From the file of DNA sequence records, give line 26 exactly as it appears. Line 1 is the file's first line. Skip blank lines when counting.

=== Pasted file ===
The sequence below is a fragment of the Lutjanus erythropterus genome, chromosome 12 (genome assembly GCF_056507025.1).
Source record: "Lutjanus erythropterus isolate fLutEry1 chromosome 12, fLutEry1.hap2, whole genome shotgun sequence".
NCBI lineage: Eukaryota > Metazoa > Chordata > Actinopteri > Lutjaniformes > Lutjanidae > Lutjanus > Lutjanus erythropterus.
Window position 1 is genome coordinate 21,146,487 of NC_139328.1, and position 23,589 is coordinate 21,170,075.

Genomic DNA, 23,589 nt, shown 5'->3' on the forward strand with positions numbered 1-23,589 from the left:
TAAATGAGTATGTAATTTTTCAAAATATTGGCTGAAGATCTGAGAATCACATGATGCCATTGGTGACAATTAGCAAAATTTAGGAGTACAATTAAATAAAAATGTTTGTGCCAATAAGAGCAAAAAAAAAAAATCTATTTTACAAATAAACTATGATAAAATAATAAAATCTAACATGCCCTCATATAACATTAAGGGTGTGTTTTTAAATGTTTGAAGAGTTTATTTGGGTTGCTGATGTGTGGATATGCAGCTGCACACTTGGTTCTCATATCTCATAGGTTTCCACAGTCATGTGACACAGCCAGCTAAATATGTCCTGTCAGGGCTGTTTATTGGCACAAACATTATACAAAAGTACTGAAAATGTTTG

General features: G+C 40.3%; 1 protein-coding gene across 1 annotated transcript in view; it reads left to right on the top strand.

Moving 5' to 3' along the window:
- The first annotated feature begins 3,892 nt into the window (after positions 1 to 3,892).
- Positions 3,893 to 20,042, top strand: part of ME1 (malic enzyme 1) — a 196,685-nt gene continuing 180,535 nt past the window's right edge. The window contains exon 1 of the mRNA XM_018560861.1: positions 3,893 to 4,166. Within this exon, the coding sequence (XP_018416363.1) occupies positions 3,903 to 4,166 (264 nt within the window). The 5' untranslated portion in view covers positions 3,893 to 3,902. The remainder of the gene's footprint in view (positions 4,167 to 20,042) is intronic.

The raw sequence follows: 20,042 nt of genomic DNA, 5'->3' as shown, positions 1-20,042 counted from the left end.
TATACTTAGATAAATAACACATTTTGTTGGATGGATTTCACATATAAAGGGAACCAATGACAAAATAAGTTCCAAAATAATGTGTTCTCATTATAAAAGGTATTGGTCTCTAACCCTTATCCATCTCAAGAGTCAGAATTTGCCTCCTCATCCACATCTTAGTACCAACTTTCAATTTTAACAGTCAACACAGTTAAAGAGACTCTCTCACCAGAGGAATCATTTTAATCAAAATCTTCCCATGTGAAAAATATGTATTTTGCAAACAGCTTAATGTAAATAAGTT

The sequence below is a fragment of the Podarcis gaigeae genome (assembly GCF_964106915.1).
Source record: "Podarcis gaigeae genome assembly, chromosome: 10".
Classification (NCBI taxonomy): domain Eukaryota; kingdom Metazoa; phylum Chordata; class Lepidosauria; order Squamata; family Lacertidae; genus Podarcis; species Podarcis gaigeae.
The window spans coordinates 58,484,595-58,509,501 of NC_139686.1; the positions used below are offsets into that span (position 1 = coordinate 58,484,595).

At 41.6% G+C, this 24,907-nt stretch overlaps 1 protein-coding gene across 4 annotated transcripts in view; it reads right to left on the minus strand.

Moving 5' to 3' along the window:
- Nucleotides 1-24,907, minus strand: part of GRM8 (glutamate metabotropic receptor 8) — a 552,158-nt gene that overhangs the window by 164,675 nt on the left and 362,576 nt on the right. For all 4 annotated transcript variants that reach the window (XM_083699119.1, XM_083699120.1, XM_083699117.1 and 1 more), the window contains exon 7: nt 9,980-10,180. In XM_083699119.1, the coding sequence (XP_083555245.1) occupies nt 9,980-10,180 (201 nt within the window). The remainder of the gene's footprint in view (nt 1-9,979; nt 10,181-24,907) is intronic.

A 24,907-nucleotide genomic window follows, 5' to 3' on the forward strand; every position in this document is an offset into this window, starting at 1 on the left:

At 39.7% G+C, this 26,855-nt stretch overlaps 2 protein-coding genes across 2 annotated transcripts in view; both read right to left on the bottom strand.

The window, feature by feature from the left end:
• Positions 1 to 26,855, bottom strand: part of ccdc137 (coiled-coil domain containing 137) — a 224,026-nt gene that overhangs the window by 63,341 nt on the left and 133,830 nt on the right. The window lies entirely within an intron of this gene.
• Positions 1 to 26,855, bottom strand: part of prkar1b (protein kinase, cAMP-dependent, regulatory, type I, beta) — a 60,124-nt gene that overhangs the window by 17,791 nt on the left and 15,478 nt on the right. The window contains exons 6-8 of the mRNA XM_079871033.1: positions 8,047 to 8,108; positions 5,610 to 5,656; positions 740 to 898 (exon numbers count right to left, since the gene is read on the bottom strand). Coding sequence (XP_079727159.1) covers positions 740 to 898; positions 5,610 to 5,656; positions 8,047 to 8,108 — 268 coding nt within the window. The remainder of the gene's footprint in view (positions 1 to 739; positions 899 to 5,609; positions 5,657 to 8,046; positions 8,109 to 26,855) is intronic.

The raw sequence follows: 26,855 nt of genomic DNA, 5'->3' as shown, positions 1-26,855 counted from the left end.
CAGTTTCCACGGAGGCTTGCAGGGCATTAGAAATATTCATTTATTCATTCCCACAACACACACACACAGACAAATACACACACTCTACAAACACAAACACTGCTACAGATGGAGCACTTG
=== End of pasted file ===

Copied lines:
CAGTTTCCACGGAGGCTTGCAGGGCATTAGAAATATTCATTTATTCATTCCCACAACACACACACACAGACAAATACACACACTCTACAAACACAAACACTGCTACAGATGGAGCACTTG